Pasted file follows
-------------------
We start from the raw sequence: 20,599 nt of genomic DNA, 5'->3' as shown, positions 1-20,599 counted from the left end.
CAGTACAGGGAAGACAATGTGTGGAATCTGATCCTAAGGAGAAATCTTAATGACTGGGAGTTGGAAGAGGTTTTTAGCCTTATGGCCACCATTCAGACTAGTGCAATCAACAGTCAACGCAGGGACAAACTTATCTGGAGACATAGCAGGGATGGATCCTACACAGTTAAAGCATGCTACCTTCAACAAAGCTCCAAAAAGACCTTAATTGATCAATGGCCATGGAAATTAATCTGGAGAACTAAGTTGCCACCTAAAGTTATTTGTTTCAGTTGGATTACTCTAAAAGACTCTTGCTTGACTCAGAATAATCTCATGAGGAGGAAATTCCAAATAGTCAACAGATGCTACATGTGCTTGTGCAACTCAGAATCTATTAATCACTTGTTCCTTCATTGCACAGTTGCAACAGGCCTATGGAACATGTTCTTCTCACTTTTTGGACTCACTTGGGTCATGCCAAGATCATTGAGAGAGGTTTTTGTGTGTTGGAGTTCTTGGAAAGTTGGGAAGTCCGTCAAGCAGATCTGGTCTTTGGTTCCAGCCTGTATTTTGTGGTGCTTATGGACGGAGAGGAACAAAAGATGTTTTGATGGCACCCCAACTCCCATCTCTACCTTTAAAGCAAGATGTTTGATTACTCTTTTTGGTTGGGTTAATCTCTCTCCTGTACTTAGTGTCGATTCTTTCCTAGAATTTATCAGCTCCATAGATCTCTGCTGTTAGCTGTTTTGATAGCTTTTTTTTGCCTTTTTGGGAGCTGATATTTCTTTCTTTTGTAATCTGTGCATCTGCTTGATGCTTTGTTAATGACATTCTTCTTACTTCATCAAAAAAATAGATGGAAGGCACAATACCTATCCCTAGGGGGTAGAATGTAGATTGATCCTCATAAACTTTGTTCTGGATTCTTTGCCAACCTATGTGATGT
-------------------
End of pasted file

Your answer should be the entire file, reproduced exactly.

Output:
We start from the raw sequence: 20,599 nt of genomic DNA, 5'->3' as shown, positions 1-20,599 counted from the left end.
CAGTACAGGGAAGACAATGTGTGGAATCTGATCCTAAGGAGAAATCTTAATGACTGGGAGTTGGAAGAGGTTTTTAGCCTTATGGCCACCATTCAGACTAGTGCAATCAACAGTCAACGCAGGGACAAACTTATCTGGAGACATAGCAGGGATGGATCCTACACAGTTAAAGCATGCTACCTTCAACAAAGCTCCAAAAAGACCTTAATTGATCAATGGCCATGGAAATTAATCTGGAGAACTAAGTTGCCACCTAAAGTTATTTGTTTCAGTTGGATTACTCTAAAAGACTCTTGCTTGACTCAGAATAATCTCATGAGGAGGAAATTCCAAATAGTCAACAGATGCTACATGTGCTTGTGCAACTCAGAATCTATTAATCACTTGTTCCTTCATTGCACAGTTGCAACAGGCCTATGGAACATGTTCTTCTCACTTTTTGGACTCACTTGGGTCATGCCAAGATCATTGAGAGAGGTTTTTGTGTGTTGGAGTTCTTGGAAAGTTGGGAAGTCCGTCAAGCAGATCTGGTCTTTGGTTCCAGCCTGTATTTTGTGGTGCTTATGGACGGAGAGGAACAAAAGATGTTTTGATGGCACCCCAACTCCCATCTCTACCTTTAAAGCAAGATGTTTGATTACTCTTTTTGGTTGGGTTAATCTCTCTCCTGTACTTAGTGTCGATTCTTTCCTAGAATTTATCAGCTCCATAGATCTCTGCTGTTAGCTGTTTTGATAGCTTTTTTTTGCCTTTTTGGGAGCTGATATTTCTTTCTTTTGTAATCTGTGCATCTGCTTGATGCTTTGTTAATGACATTCTTCTTACTTCATCAAAAAAATAGATGGAAGGCACAATACCTATCCCTAGGGGGTAGAATGTAGATTGATCCTCATAAACTTTGTTCTGGATTCTTTGCCAACCTATGTGATGT